City of Literature
UNESCO's City of Literature program is part of its Creative Cities Network which was launched in 2004. The Network was born out of UNESCO's Global Alliance for Cultural Diversity initiative which was created in 2002. Its aim is to "promote the social, economic and cultural development of cities in both the developed and the developing world." The cities in network promote their local creative scene and conform to UNESCO’s goal of fostering cultural diversity.
An important aspect of the "Creative Cities" concept is that the cities foster public/private partnerships particularly by encouraging the entrepreneurial and creative potential of small enterprises. Literature is just one of several categories of Creative Cities. Others include music, film, media, gastronomy, crafts and folk art, and design.
Criteria for Cities of Literature
To be approved as a City of Literature, cities need to meet a number of criteria. In essence, these are:
- Quality, quantity and diversity of publishing in the city
- Quality and quantity of educational programmes focusing on domestic or foreign literature at primary, secondary and tertiary levels
- Literature, drama and/or poetry playing an important role in the city
- Hosting literary events and festivals which promote domestic and foreign literature;
- Existence of libraries, bookstores and public or private cultural centres which preserve, promote and disseminate domestic and foreign literature
- Involvement by the publishing sector in translating literary works from diverse national languages and foreign literature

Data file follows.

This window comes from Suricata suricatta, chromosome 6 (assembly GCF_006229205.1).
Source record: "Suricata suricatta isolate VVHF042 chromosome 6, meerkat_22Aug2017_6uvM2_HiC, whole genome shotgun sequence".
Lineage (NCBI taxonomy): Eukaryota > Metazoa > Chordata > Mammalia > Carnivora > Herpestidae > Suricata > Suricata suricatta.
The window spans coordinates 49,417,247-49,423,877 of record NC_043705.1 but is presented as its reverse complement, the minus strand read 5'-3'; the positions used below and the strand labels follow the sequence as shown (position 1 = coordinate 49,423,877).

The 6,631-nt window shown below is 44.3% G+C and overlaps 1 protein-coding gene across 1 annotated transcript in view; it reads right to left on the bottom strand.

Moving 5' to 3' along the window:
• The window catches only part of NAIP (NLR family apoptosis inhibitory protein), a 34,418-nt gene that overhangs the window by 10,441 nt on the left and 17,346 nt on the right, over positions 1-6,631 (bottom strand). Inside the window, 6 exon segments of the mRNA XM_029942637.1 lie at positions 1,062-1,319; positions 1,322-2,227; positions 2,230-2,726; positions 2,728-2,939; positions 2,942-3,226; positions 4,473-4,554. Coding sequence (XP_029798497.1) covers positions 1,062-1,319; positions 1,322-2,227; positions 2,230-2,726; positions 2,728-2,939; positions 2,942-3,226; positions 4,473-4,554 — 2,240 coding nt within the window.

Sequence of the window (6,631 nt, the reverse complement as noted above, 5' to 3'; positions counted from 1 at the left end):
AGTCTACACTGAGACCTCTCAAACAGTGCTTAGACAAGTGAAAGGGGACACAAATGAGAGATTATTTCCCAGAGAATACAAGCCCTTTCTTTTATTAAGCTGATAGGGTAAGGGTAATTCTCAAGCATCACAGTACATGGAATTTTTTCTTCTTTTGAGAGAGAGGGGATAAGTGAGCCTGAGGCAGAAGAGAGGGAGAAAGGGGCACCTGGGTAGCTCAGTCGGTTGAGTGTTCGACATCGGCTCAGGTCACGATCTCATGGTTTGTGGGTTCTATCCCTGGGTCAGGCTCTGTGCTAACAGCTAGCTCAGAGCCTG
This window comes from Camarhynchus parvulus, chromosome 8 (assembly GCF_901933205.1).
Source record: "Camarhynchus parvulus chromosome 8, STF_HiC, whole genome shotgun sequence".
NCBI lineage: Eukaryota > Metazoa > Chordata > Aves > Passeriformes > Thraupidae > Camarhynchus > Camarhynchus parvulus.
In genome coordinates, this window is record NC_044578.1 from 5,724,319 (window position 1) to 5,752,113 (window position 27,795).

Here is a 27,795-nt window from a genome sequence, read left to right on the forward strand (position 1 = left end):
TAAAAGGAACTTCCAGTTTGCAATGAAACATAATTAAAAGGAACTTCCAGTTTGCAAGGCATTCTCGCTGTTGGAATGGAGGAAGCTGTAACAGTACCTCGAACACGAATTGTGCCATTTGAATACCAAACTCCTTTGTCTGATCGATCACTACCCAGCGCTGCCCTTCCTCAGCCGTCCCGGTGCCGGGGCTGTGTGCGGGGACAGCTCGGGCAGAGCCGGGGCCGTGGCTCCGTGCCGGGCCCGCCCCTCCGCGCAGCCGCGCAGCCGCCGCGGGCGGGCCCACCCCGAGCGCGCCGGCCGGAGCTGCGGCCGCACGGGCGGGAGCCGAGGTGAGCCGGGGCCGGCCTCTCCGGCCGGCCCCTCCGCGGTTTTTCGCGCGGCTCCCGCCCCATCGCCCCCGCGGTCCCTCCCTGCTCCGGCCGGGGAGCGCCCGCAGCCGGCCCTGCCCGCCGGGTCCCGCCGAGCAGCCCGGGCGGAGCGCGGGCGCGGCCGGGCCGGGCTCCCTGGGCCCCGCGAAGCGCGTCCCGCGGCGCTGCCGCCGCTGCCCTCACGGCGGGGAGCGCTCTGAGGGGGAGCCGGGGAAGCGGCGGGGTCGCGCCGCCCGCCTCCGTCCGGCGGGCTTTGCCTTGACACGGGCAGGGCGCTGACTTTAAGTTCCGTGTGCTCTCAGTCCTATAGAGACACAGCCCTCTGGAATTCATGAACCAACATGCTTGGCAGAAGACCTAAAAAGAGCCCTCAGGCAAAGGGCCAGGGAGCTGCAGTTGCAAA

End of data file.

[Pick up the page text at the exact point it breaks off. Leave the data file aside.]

- Active involvement of traditional and new media in promoting literature and strengthening the market for literary products.
Cities of Literature
- Edinburgh, Scotland (2004)
- Melbourne, Victoria, Australia (2008)
- Iowa City, Iowa, United States (2008)
- Dublin, Ireland (2010)
- Reykjavík, Iceland (2011)
- Norwich, England (2012)
- Kraków, Poland (2013)
- Heidelberg, Germany (2014)
- Dunedin, New Zealand (2014) 
- Edinburgh UNESCO City of Literature official site
- Melbourne UNESCO City of Literature official site
- Iowa City UNESCO City of Literature site
- Dublin UNESCO City of Literature official site
- Reykjavík UNESCO City of Literature official site
- Norwich UNESCO City of Literature official site
- Kraków UNESCO City of Literature official site
- Dunedin UNESCO City of Literature official site
- UNESCO What is the Creative Cities Network?
- Do you have what it takes to be a City of Literature?
- Reykjavík designated as UNESCO Creative City
- Goodwin, Eileen (2 Dec 2014). "City of Literature writes new chapter". ODT. Retrieved 2 December 2014.